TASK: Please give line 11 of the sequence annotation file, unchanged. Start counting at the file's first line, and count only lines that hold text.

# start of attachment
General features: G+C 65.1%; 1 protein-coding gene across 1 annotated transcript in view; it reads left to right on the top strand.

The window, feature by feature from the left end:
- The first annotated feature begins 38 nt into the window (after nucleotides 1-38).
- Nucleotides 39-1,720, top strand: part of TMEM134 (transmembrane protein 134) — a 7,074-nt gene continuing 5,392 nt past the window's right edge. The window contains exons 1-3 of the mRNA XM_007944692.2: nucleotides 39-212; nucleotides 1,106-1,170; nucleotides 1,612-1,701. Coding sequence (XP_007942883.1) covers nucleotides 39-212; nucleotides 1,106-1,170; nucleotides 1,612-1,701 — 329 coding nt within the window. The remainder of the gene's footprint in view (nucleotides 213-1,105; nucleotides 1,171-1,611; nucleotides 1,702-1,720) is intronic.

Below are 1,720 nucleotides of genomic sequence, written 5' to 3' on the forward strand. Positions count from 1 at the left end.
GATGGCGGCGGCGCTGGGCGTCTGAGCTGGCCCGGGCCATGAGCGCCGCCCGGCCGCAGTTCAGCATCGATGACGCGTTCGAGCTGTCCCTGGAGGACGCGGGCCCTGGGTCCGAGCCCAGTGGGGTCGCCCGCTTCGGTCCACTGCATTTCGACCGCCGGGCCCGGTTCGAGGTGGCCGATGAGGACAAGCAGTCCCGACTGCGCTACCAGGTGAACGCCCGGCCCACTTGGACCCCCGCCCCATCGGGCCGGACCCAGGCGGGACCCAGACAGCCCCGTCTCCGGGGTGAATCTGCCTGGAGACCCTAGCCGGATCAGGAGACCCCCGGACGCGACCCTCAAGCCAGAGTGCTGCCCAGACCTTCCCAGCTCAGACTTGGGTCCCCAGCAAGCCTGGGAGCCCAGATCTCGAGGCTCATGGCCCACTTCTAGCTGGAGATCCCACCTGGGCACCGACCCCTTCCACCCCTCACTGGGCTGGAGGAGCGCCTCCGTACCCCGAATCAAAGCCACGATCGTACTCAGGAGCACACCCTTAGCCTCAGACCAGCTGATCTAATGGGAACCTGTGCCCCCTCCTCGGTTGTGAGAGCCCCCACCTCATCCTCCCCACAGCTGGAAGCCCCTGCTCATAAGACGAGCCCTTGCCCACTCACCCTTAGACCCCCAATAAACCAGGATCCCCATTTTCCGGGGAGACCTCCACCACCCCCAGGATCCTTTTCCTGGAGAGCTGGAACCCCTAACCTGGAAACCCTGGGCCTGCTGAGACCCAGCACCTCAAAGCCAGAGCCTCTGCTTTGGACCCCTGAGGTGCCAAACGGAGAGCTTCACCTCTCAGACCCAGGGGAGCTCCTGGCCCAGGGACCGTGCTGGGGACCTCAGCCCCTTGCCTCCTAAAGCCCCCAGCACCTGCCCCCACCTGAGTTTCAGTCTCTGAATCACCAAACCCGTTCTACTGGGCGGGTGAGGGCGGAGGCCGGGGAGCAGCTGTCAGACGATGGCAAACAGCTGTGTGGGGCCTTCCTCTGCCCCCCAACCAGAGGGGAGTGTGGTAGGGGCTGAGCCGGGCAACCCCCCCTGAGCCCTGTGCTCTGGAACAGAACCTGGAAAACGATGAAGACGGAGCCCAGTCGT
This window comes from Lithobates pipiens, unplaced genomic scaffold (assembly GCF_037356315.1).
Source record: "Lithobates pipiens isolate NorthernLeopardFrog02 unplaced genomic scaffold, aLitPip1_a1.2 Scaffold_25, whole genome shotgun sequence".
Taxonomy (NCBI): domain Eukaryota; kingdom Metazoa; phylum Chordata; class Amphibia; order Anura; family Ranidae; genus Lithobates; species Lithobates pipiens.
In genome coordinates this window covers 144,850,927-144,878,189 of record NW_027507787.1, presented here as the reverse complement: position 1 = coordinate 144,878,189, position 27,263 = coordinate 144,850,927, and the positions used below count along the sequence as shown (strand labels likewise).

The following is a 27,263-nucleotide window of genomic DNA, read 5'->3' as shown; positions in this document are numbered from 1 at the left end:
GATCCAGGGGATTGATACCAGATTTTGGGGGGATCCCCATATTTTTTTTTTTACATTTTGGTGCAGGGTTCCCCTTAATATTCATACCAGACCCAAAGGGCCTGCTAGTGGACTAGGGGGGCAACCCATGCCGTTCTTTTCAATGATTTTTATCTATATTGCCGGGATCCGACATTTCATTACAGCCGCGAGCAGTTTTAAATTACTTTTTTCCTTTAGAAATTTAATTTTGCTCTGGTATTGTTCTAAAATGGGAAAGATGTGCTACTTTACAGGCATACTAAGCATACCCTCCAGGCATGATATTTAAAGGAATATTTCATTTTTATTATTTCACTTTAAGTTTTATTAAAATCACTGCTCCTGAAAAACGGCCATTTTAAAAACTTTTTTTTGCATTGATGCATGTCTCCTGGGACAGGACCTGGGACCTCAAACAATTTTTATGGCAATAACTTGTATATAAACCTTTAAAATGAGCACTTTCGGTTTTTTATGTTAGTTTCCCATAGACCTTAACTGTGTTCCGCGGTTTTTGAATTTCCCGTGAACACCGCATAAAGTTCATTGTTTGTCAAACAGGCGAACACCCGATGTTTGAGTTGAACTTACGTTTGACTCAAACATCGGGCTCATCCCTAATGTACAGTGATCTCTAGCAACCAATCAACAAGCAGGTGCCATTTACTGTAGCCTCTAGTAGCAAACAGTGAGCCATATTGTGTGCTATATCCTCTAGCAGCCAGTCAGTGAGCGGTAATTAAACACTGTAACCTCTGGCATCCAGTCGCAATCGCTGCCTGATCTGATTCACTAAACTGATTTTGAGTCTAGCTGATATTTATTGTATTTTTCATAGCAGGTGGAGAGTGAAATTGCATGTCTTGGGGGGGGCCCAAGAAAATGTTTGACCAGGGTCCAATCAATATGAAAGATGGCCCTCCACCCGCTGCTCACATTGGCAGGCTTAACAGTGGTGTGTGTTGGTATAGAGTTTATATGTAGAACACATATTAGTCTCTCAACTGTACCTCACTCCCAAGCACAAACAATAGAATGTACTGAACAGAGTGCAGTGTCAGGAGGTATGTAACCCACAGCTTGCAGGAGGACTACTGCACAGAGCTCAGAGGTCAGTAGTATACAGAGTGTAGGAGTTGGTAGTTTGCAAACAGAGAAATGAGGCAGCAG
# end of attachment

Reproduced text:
The following is a 27,263-nucleotide window of genomic DNA, read 5'->3' as shown; positions in this document are numbered from 1 at the left end: